Spanish and English are similar languages. This is good news if you teach Spanish speakers. Your students have an advantage many English language learners don’t have.
Of course, this doesn’t mean English is easy for Spanish speakers. Spanish speakers have unique challenges with English that you will need to address.
In this article, I’ll cover six tips for teaching English to Spanish speakers. These tips will help your students (a) capitalize on the similarities between English and Spanish, and (b) lessen negative transfer from Spanish to English.
1. Show your students the thousands of words they already know
Two great resources for this:
English to Spanish cognates (PDF from NYU which shows how Spanish words with certain endings can be converted to English words)
English – Spanish cognates list (PDF from Colorín Colorado which includes some cognates that don’t follow the rules outlined in the first PDF)
For practice, have students translate Spanish words to English by following the rules in the first PDF. Students will be surprised to learn how many English words they already know.
2. Teach Spanish to English false cognates
Where there are cognates, there are also false cognates. There are many English to Spanish false cognates students need to be aware of.
This practice exercise contains over 50 examples of English to Spanish false cognates. See the first section of this guide for Spanish speakers for an explanation of the false cognates used in the exercise.
3. Target the phonemes Spanish speakers have difficulty with
The circled phonemes tend to give Spanish speakers difficulty.
In addition to having difficulty with the phonemes above, Spanish speakers also have difficulty “finishing” words that end in consonant sounds (“ed” verb endings, for example), as well as pronouncing words that begin with the consonant clusters sp, sl, sm, sch, etc. Spanish speakers need extra practice producing these sounds.
4. Teach that English is stress timed and Spanish is syllable timed
English is a stress-timed language. We say function words (articles, auxiliary verbs, conjunctions, determiners, modals, prepositions, pronouns, and quantifiers) faster than we say content words (nouns, verbs, adjectives, and adverbs).
Spanish is a syllable-timed language. Spanish speakers stress syllables relatively equally. They don’t say function words faster than content words.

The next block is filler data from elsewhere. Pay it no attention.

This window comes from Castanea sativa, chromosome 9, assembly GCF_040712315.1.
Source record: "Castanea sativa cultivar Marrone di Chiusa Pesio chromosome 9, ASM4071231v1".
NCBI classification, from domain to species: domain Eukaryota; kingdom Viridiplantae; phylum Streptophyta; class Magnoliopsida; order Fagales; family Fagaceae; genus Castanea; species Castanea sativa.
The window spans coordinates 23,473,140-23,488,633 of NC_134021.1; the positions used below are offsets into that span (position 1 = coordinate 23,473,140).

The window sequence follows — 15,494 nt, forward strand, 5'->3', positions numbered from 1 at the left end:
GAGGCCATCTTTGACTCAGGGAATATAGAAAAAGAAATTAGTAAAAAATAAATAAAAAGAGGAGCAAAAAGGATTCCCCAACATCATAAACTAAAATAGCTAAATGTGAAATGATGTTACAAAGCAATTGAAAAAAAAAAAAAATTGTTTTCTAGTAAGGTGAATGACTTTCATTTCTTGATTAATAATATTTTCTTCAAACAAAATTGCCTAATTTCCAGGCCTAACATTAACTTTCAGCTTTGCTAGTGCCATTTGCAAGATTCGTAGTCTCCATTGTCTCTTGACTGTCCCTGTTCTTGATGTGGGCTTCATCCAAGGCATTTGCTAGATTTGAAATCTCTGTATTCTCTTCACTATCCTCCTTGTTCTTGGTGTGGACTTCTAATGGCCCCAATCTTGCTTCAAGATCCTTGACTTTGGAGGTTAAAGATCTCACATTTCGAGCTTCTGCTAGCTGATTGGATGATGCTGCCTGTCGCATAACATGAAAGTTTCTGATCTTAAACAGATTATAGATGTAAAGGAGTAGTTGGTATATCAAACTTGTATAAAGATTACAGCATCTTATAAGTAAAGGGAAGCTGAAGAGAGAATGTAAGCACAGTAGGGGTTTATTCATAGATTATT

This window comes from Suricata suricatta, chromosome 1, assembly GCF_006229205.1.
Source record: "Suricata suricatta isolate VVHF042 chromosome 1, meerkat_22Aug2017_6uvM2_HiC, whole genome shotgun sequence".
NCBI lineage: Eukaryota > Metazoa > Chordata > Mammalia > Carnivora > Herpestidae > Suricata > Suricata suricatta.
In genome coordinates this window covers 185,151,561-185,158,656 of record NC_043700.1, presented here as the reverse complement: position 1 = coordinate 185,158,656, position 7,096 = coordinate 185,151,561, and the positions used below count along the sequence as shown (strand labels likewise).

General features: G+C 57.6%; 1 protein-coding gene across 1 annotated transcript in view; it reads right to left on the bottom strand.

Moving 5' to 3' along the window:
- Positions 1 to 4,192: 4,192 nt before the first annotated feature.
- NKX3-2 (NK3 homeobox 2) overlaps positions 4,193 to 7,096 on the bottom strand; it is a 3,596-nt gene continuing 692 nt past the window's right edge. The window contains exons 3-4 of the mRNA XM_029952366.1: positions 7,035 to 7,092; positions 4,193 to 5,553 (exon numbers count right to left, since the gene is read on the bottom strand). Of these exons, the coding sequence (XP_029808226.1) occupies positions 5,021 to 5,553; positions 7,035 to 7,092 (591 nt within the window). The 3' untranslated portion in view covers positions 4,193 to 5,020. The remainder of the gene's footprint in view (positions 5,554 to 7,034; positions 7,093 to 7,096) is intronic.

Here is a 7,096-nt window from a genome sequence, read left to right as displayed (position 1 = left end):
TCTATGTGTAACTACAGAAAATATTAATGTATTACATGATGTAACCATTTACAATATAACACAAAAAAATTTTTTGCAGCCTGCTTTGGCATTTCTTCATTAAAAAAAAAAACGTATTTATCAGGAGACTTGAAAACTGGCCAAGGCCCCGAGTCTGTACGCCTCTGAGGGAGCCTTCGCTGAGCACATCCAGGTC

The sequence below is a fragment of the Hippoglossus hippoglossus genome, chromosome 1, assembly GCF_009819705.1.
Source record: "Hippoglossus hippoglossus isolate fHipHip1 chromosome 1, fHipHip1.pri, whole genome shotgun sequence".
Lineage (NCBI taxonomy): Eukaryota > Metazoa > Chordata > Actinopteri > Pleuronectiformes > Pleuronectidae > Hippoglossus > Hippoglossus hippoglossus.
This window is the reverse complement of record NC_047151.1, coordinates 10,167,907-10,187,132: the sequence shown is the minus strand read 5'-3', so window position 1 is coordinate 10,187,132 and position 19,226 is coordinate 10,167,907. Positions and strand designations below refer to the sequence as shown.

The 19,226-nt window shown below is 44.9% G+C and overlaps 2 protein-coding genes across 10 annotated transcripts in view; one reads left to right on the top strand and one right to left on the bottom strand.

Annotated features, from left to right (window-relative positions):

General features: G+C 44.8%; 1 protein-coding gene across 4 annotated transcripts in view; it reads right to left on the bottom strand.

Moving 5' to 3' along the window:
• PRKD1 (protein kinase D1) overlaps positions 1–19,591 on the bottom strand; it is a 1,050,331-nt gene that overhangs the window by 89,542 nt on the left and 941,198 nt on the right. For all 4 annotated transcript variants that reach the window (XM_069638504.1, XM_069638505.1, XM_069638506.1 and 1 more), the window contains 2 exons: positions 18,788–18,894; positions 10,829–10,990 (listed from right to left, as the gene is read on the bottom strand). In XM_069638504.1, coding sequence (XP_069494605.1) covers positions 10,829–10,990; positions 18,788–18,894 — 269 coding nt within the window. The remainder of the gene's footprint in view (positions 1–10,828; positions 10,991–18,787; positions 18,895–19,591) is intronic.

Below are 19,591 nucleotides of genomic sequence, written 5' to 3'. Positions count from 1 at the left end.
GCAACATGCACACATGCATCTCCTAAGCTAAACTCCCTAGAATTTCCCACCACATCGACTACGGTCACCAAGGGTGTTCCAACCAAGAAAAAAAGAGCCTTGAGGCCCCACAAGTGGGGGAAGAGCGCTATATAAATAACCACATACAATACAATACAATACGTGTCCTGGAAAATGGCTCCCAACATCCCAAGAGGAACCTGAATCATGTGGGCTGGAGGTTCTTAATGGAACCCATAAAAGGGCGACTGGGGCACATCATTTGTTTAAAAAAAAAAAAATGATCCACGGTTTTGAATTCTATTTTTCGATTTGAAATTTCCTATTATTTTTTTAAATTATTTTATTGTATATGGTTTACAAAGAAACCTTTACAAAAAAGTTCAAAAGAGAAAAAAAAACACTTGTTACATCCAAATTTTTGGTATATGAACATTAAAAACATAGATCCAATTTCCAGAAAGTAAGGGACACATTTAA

Here is a video from Rachel’s English about English as a stress-timed language.
Stress-timed languages are difficult for Spanish speakers because:
- Spanish speakers have comprehension difficulties because they are unprepared for the unstressed and/or reduced function words.
- Spanish speakers tend to stress every word and lack the rhythm of native speakers.
Teach your students that they shouldn’t expect every word to be stressed in English. As far as speaking goes, tell students to emulate the rhythm and intonation of native speakers, not just the pronunciation of individual words. You can also teach this lesson on reductions.
5. Teach students to write concisely
Spanish speakers struggle with conciseness. Spanish doesn’t use possessives, and instead relies on prepositional phrases. For example, in English we might say “Attached are the Q4 figures we reviewed in last week’s meeting,” but the literal translation from Spanish would be “Attached are the figures from Q4 that we reviewed in the meeting from last week.” The direct translation is too wordy.
Also, Spanish uses structures like “It is possible that…,” “It is probable that…,” “It is doubtful that…,” “It is important that…,” etc. A Spanish speaker might write something like “It is possible that we’re going to have to postpone the meeting” instead of the more concise “We might have to postpone the meeting.”
6. Review common mistakes Spanish speakers make
This error correction exercise contains 100 common mistakes Spanish speakers make in English. It’s a long exercise, and should be divided into chunks. For an intermediate group, 10-15 could be used at a time (perhaps as a board race or other interactive activity). Explanations of the mistakes can be found in this guide for Spanish speakers.
To conclude, it’s always a good idea to consider your students’ native language when planning a lesson. This way you can anticipate any issues students might have with the material. If you don’t know the language, you can always solicit the help of a coworker or friend.
What about you? Do you have any tips for teaching English to Spanish speakers? If so, please leave a comment below.